In the meantime, Bardia’s lifestyle began to wear on him. “I didn’t know how to get out,” he says. “I didn’t hide anything and eventually it caught up with me.”
A friend of Bardia’s who was also a “grower,” was busted by the police. He gave them Bardia’s name. “I was investigated for about 8 months without my knowledge,” he says, “They put a GPS tracker on my car. When I went to my various grow houses, they knew from satellite where I was.
What happened next was straight out of a movie. “I was on vacation in Kona, Hawaii with my girlfriend for a buddy’s wedding,” Bardia says, “There was a knock on my hotel room door and I heard, ‘Room service!’ Next thing I know, the police are rushing in with guns blazing. They cuffed me in front of everyone. They went all the way to Hawaii to get me.”
Bardia was placed in the federal corrections holding facility in Hawaii. “Two months later, I was sent back to San Diego for my hearing and spent four months at the San Diego Metropolitan Corrections Center.”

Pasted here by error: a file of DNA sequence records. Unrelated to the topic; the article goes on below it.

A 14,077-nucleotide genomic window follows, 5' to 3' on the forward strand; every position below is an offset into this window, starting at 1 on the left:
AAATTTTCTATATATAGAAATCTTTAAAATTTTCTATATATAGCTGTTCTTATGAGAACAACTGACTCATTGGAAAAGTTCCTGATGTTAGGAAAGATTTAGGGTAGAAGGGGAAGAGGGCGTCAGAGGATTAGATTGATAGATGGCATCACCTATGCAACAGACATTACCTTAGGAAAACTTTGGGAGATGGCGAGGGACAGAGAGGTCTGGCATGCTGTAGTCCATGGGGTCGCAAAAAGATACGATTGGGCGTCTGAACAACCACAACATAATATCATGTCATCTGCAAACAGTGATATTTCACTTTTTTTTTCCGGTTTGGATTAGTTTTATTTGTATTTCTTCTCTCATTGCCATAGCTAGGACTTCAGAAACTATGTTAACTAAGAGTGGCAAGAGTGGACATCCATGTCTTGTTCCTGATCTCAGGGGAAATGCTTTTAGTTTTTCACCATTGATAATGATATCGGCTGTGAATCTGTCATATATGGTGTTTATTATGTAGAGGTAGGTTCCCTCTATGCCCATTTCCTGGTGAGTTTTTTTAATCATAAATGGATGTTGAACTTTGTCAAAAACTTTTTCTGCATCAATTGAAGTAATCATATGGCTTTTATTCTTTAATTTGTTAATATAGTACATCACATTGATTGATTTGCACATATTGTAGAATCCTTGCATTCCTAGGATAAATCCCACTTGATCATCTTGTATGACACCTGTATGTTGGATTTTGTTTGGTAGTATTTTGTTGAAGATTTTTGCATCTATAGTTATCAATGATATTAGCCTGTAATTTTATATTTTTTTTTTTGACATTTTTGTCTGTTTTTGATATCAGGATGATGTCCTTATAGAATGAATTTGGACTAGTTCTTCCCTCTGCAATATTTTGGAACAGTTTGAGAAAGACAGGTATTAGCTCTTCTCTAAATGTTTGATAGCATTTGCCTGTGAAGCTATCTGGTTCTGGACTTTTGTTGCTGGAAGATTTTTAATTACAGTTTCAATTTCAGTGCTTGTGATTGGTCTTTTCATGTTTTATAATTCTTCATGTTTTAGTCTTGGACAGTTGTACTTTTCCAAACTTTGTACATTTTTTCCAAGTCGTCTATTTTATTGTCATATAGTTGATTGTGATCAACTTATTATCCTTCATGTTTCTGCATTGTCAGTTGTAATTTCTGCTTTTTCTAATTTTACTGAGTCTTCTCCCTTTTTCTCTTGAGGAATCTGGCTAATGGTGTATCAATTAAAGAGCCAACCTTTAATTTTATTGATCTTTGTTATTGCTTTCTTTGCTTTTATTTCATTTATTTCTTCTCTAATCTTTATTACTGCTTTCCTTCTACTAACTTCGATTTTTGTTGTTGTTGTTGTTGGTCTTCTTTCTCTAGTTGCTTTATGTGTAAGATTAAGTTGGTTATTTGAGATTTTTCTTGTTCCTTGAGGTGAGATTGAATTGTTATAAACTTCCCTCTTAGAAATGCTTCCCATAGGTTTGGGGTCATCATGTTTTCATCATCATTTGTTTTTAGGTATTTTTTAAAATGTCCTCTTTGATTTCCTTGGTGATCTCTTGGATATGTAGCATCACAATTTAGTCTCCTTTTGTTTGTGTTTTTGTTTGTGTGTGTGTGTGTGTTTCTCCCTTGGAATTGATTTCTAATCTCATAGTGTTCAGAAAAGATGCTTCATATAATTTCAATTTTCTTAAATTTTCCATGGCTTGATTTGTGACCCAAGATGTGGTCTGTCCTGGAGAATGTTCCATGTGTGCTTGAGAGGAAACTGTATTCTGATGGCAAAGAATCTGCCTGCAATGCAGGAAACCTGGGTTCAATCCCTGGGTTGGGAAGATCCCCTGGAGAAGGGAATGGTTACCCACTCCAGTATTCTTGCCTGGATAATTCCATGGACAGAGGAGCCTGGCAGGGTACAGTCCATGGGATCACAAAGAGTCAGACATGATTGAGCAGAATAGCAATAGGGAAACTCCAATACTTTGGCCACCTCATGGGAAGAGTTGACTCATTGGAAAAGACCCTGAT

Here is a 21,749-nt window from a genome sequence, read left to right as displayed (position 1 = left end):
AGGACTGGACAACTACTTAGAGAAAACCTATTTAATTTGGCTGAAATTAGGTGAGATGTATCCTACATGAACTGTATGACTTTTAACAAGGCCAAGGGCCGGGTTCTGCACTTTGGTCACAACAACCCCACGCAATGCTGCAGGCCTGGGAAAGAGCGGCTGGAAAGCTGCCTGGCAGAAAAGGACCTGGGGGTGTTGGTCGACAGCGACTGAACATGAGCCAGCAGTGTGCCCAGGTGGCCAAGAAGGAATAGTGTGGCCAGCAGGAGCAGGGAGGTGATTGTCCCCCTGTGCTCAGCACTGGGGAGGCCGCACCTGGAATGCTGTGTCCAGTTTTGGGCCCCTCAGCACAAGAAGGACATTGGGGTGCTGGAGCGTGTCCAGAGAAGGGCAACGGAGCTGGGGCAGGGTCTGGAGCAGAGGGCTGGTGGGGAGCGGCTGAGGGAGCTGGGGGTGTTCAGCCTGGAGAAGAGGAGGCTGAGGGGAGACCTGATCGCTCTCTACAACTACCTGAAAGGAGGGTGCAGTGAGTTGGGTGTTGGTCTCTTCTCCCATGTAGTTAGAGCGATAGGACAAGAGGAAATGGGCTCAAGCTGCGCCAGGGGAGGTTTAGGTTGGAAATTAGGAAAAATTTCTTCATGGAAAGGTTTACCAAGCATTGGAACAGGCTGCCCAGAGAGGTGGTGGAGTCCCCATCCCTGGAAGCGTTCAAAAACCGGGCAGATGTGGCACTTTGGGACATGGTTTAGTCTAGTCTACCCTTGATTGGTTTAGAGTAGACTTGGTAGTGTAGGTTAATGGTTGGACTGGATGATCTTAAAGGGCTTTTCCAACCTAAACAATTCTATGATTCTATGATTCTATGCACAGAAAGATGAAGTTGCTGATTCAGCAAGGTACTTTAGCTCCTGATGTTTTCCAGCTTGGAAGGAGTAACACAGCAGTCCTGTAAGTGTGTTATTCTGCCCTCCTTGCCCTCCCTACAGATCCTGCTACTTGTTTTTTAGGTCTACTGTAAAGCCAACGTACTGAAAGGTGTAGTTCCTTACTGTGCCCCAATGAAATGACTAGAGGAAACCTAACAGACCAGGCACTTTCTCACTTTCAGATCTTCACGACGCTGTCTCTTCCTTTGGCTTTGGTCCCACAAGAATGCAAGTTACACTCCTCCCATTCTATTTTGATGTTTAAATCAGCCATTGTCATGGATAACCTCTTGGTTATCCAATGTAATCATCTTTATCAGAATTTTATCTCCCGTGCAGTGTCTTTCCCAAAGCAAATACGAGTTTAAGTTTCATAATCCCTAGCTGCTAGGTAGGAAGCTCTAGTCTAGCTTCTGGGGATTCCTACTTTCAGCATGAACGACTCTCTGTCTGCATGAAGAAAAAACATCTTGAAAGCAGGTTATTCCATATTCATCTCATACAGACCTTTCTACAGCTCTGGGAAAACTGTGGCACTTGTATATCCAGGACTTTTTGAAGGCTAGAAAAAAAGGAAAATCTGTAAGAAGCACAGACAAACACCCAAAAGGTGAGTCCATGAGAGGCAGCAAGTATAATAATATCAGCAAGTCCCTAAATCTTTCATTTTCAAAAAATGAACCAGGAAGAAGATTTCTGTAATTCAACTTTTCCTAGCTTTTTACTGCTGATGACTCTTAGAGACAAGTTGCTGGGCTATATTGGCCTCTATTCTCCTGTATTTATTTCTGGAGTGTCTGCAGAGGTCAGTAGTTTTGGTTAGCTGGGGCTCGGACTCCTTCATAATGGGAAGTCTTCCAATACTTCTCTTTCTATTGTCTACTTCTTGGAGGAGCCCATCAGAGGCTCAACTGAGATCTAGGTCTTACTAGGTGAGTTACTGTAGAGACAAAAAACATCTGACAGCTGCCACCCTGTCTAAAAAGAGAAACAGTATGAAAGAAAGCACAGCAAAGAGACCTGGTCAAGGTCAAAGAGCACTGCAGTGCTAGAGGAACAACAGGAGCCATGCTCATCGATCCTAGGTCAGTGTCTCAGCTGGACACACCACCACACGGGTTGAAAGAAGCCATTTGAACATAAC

At Bardia’s hearing, prosecutors told him if he cooperated with them and gave up the names of the other marijuana growers, they would let him off the hook. He’d receive very little, if any, jail time and he’d be allowed to keep all his properties. They were willing to cut him a deal.
Bardia refused. “I said no. I wouldn’t rat someone else out, so I took five years in jail. I felt I needed to own up to my responsibilities.” For Bardia’s lack of cooperation, he says he was transferred around the country 14 different times. “They call it ‘diesel therapy,’” he says, “They put you on a bus and transfer you from prison to prison every few months completely shackled to keep you from feeling settled. One trip took 26 hours. It was pure hell.”
“The overall prison experience can make you or break you,” Bardia says, “You can go into prison and become a better criminal, you can get into drugs, or you can read books and educate yourself. I chose the latter. I took a lot of college courses.”